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Recipe for an education
According to an old proverb, it takes a village to raise a child.
Participants in the Ohio Public-Private Collaborative Commission recently determined it also takes a village to educate a child.
At a Columbus City School district board meeting Nov. 18, Superintendent Gene Harris, along with Jerry Jurgensen, Nationwide chief executive officer, and Donald S. Van Meter, president of VMC Consulting Group, presented an executive summary of the commission’s findings. Harris also cited ways in which the district aligned with the findings.
The commission, a directive of Governor Ted Strickland and Ohio legislators through Senate Bill 311, spent nearly one year deliberating ways in which to improve the state’s education system. The group determined its top priorities to ensure children obtain the best, thorough education to meet the demands of the 21st -century.
The plan, according to the commission, should focus on four priorities: Involving entire communities in the well-being and education of students, education outside of the classroom for all children, ending the dropout epidemic and improving school leadership.
The commission’s report included “Ohio’s New Learning Day,” which stresses learning outside of the classroom and the involvement of communities.
“Curriculum is important, but it must go beyond that in order for students to succeed,” Harris said.
According to Van Meter, the commission’s intentions were also to set students, educators, families and communities up for success in meeting Ohio Core requirements, which were established in December 2007.
“The commission said it is irresponsible for us to provide educational services and tolerance practices that don’t help all students achieve at a higher level,” Van Meter said.
“If we expect students to master at these higher levels, we need to provide supportive ways to do it.”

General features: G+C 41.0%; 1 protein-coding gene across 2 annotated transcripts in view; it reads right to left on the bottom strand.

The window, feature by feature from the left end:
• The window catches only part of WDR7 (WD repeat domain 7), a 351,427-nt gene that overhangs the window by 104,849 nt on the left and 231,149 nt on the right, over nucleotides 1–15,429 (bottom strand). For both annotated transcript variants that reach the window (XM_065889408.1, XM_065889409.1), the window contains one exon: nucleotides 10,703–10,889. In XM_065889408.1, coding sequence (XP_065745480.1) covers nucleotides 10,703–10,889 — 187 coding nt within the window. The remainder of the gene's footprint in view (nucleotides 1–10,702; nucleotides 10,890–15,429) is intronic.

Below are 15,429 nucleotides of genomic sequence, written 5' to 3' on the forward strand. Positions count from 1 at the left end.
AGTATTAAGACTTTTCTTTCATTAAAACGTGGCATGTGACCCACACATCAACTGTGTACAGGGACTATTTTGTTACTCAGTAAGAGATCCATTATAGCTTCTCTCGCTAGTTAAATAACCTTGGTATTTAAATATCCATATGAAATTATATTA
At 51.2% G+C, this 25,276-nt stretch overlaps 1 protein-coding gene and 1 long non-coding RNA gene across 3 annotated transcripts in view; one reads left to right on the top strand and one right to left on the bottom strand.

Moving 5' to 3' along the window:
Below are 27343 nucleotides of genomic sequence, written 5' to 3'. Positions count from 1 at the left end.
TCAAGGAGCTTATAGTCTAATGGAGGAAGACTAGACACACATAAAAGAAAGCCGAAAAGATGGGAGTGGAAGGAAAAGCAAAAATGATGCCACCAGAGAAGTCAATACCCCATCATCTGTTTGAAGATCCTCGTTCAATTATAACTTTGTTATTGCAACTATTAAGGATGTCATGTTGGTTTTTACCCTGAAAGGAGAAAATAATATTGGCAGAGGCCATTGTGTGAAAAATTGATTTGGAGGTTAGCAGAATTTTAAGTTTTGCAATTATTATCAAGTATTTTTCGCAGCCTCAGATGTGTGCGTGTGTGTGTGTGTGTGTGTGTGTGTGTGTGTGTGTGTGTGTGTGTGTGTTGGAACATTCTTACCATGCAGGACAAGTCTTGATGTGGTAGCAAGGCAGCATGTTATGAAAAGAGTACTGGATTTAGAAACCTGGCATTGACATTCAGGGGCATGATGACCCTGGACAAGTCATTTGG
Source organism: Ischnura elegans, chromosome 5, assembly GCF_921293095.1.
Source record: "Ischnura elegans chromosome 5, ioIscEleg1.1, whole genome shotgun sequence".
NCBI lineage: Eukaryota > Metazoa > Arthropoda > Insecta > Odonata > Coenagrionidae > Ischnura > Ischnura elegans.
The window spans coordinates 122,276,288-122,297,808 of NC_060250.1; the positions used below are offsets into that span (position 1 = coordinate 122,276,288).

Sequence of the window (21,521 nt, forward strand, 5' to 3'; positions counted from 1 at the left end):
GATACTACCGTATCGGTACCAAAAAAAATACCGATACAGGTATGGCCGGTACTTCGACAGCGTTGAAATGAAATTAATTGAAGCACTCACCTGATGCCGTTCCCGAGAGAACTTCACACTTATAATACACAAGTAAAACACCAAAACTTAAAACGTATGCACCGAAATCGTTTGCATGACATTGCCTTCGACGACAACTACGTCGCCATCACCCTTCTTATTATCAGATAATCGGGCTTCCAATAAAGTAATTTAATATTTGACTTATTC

As part of the executive summary, the commission recommended “a fully integrated birth-to-career, performance-based education system,” and stressed the importance of preparing students for college or the workplace after graduation. According to a 2006 American Community Survey used for the commission’s report, Ohio ranked 22nd in the nation for percentage of adults with a high school diploma or higher. More than 33 percent of Ohio adults completed an associates degree and only 25.2 percent of Ohioans obtained a bachelor’s degree.
A smooth transition between high school and college or the workplace is important, and the commission recommended promoting public/private task forces comprised of members of all aspects of the community.
“It’s amazing to me we even need to make an argument on the importance of a college degree,” Jurgensen said. “But, apparently, we still need to do that.”
The Columbus City School district follows the same initiatives as the commission’s recommendations, according to Harris, though still needs improvement.
“I am here to declare absolute progress in better strategic alignment with the community and better using the community in order to assist students moving forward,” she said.
The district offers an array of programs that align with each priority set forth by the commission, but the district, Harris said, can still learn from the commission’s recommendations.
“I am here to declare we are on our way,” Harris said. “We are making progress, but there are other opportunities.”
One issue the commission didn’t address, said board President Terry Boyd, is funding. The commission recognizes this component, Jurgensen said.
“School funding clearly needs to be brought into the discussion,” he said. “And with the Ohio economy the way it is, we have to make sure we get what we need in schools, and make sure no one in the community can point the finger and blame our schools.”
Board member Shawna Gibbs, who works with students in rural Ohio districts, worried about those not in urban districts with more opportunities. The priorities recommended by the commission might prove hard for some Ohio areas, she said.
“While I'm extremely excited Columbus City Schools is on its way to meet the expectations, students in rural communities are not quite where they are,” she said. “But to raise the level across the board is daunting.”
“It is extremely uneven across the state and the amount of community support will vary,” he said. “Each community will have to wrestle the alligator to the ground with what they have to work with, which will be a challenge. How the state fills in the gaps will also be the challenge.”
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